Economies of scale, big bigger and biggest!

Economies of scale is an advantage that a business gets when its running a huge production. The advantages make your average cost per unit to fall as the production scale is increased. When more goods can be produced on a larger scale with lower costs, economies of scale is said to be achieved.

What all those technical words means is that the more you make or buy the cheaper it gets, take for example a custom-made beer can, it’s expensive because it’s only made once and the company will profit little from it if they sell it cheap because there’s only one and it’s also expensive to make but when you up that scale up to Coca-Cola levels the can itself costs pretty much nothing because when you’re buying insane amounts of aluminum from a steel factory they earn a lot if they sell it at their regular price because of the number of units sold but since you’re buying insane amounts of aluminum they can make it cheaper for you.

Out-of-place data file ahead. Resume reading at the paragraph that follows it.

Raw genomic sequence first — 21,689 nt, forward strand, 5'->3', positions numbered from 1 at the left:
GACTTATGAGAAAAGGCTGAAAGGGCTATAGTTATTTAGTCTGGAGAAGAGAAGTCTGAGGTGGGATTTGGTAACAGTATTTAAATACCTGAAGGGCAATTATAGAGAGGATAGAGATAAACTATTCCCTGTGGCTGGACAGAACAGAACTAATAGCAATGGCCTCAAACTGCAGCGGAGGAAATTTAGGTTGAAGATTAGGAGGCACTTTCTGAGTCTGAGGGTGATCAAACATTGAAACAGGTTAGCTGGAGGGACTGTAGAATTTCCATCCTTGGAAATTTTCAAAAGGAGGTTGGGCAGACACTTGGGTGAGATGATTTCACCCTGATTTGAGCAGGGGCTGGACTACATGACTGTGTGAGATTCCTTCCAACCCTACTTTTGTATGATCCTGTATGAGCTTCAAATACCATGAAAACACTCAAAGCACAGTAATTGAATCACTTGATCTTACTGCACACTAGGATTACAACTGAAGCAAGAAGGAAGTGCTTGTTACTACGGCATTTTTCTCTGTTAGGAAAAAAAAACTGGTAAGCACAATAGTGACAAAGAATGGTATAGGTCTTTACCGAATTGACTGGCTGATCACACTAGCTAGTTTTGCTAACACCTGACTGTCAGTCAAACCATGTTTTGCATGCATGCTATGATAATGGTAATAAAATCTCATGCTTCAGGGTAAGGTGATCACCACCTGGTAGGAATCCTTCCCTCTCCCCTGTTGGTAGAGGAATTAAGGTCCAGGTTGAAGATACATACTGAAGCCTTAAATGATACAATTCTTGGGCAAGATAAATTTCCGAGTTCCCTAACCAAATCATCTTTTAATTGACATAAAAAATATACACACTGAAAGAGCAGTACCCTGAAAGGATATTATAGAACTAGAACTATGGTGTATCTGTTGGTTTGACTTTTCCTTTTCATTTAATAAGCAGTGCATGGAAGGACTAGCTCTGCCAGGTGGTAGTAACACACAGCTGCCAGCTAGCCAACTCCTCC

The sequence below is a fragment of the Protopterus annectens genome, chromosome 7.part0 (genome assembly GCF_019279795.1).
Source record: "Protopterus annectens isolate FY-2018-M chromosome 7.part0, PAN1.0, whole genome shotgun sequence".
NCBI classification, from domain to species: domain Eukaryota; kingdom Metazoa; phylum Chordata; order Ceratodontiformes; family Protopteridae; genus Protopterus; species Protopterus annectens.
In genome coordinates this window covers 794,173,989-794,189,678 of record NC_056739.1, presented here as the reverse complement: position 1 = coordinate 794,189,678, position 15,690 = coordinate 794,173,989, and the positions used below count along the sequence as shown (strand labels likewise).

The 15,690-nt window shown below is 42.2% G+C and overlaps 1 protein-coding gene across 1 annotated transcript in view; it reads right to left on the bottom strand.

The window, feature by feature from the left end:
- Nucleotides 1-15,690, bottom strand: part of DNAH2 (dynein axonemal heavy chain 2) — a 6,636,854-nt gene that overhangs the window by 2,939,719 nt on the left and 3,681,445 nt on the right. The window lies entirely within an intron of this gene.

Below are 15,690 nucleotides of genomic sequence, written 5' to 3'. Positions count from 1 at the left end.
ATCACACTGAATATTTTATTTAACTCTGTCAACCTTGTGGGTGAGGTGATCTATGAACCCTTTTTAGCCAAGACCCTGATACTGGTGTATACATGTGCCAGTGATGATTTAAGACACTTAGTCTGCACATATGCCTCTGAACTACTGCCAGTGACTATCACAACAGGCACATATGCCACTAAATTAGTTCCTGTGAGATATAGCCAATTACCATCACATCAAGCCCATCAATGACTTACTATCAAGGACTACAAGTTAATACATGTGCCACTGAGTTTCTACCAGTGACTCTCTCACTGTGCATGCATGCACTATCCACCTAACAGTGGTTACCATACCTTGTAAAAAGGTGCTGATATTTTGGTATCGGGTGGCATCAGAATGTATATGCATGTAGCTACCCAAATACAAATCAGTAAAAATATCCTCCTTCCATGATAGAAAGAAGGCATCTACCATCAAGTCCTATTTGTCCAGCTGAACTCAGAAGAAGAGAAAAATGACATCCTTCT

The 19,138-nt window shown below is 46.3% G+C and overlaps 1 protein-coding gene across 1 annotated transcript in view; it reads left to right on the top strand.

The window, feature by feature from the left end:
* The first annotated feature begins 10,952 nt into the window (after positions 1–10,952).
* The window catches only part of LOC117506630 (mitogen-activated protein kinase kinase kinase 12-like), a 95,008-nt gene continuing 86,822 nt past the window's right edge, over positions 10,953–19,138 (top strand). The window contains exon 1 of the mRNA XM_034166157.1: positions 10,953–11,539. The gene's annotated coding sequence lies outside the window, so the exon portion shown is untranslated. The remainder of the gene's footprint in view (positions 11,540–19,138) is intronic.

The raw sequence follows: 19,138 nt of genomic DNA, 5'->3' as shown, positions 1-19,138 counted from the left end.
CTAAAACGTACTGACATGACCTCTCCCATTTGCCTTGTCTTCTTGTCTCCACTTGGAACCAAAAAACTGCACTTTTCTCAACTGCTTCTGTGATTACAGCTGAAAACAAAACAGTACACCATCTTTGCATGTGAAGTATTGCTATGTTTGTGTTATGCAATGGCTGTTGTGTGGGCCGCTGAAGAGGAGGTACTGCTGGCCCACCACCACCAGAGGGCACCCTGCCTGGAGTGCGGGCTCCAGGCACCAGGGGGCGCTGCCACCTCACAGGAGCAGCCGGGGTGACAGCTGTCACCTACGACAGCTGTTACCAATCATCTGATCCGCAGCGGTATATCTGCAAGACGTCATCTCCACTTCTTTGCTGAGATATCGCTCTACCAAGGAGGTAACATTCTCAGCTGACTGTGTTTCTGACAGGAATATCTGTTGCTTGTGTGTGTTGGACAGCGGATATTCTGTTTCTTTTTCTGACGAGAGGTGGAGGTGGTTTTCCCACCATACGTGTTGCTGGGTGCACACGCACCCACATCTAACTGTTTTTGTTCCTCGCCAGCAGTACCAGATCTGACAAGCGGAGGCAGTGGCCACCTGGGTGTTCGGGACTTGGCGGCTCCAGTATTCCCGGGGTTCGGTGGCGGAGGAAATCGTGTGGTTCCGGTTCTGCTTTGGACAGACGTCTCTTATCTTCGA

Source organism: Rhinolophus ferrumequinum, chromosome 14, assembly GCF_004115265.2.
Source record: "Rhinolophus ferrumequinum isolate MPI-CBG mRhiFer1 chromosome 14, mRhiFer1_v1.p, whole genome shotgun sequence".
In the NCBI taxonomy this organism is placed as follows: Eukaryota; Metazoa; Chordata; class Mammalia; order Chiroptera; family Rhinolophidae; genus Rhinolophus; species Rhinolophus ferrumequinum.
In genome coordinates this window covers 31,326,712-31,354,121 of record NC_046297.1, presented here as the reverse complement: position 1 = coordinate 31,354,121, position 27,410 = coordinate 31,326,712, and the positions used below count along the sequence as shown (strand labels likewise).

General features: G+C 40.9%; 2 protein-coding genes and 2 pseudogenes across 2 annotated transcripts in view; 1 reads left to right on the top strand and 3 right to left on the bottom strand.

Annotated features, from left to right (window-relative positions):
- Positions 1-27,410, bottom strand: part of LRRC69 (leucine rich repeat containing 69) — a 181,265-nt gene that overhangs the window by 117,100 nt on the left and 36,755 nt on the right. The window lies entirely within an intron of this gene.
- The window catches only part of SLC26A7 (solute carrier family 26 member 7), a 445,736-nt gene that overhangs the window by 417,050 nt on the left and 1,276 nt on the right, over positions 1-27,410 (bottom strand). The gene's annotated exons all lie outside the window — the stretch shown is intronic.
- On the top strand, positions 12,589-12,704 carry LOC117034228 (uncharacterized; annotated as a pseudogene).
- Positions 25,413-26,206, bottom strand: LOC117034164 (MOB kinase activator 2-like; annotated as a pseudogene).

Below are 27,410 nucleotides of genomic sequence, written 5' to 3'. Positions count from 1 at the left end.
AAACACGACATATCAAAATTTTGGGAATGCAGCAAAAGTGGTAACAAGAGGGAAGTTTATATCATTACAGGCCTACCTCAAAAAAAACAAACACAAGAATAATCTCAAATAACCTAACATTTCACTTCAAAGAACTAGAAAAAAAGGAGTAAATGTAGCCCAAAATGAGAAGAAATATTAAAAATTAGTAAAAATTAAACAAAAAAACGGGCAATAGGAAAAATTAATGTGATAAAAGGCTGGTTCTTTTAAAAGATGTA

it’s the same as buying in bulk, if you buy things one by one companies want to maximize profit per unit so they sell it expensive but when they are selling in bulk they lower the price because they sell many at once.


This graph explains everything that i was talking about, the average cost lowers as output goes up but when output goes up too much the average cost will rise again causing Dis-economies of scale but I’ll talk about that later, in short: more=better, too much=not good

Sullivan, arthur; Steven M. Sheffrin (2003). Economics: Principles in action. Upper Saddle River, New Jersey 07458: Pearson Prentice Hall. pp. 157. ISBN 0-13-063085-3.

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